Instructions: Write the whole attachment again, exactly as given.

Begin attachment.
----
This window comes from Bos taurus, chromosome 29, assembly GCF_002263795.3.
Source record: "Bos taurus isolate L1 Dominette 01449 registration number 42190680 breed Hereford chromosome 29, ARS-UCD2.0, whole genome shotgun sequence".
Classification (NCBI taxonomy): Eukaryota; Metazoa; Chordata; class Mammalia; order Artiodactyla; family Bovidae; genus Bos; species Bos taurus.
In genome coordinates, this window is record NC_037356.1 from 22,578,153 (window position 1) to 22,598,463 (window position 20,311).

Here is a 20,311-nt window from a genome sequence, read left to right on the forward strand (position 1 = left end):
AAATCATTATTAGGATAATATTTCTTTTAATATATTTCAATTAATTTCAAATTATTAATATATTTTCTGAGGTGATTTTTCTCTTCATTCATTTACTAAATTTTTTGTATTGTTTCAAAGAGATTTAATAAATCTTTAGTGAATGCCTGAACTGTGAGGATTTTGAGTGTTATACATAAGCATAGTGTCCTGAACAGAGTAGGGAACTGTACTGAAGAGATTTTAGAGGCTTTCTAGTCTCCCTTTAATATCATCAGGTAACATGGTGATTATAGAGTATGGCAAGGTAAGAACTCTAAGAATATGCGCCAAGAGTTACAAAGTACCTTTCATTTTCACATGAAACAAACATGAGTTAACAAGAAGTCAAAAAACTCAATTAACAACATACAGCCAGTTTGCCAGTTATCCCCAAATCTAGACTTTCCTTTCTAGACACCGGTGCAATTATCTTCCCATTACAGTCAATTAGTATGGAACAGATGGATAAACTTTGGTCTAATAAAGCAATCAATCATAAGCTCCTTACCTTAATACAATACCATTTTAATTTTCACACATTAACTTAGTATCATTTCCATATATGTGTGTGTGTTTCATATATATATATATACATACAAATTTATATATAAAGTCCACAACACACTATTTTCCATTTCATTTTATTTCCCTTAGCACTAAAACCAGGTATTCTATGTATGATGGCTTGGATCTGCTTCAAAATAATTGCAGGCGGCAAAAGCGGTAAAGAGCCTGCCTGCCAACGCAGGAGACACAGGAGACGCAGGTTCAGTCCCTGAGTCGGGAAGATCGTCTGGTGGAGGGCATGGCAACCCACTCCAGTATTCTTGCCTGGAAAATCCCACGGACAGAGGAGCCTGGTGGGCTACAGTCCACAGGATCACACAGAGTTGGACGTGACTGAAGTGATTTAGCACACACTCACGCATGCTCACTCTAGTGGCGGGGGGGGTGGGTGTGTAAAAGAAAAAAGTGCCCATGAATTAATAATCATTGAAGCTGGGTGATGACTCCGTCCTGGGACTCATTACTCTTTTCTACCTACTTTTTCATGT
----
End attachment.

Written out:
This window comes from Bos taurus, chromosome 29, assembly GCF_002263795.3.
Source record: "Bos taurus isolate L1 Dominette 01449 registration number 42190680 breed Hereford chromosome 29, ARS-UCD2.0, whole genome shotgun sequence".
Classification (NCBI taxonomy): Eukaryota; Metazoa; Chordata; class Mammalia; order Artiodactyla; family Bovidae; genus Bos; species Bos taurus.
In genome coordinates, this window is record NC_037356.1 from 22,578,153 (window position 1) to 22,598,463 (window position 20,311).

Here is a 20,311-nt window from a genome sequence, read left to right on the forward strand (position 1 = left end):
AAATCATTATTAGGATAATATTTCTTTTAATATATTTCAATTAATTTCAAATTATTAATATATTTTCTGAGGTGATTTTTCTCTTCATTCATTTACTAAATTTTTTGTATTGTTTCAAAGAGATTTAATAAATCTTTAGTGAATGCCTGAACTGTGAGGATTTTGAGTGTTATACATAAGCATAGTGTCCTGAACAGAGTAGGGAACTGTACTGAAGAGATTTTAGAGGCTTTCTAGTCTCCCTTTAATATCATCAGGTAACATGGTGATTATAGAGTATGGCAAGGTAAGAACTCTAAGAATATGCGCCAAGAGTTACAAAGTACCTTTCATTTTCACATGAAACAAACATGAGTTAACAAGAAGTCAAAAAACTCAATTAACAACATACAGCCAGTTTGCCAGTTATCCCCAAATCTAGACTTTCCTTTCTAGACACCGGTGCAATTATCTTCCCATTACAGTCAATTAGTATGGAACAGATGGATAAACTTTGGTCTAATAAAGCAATCAATCATAAGCTCCTTACCTTAATACAATACCATTTTAATTTTCACACATTAACTTAGTATCATTTCCATATATGTGTGTGTGTTTCATATATATATATATACATACAAATTTATATATAAAGTCCACAACACACTATTTTCCATTTCATTTTATTTCCCTTAGCACTAAAACCAGGTATTCTATGTATGATGGCTTGGATCTGCTTCAAAATAATTGCAGGCGGCAAAAGCGGTAAAGAGCCTGCCTGCCAACGCAGGAGACACAGGAGACGCAGGTTCAGTCCCTGAGTCGGGAAGATCGTCTGGTGGAGGGCATGGCAACCCACTCCAGTATTCTTGCCTGGAAAATCCCACGGACAGAGGAGCCTGGTGGGCTACAGTCCACAGGATCACACAGAGTTGGACGTGACTGAAGTGATTTAGCACACACTCACGCATGCTCACTCTAGTGGCGGGGGGGGTGGGTGTGTAAAAGAAAAAAGTGCCCATGAATTAATAATCATTGAAGCTGGGTGATGACTCCGTCCTGGGACTCATTACTCTTTTCTACCTACTTTTTCATGT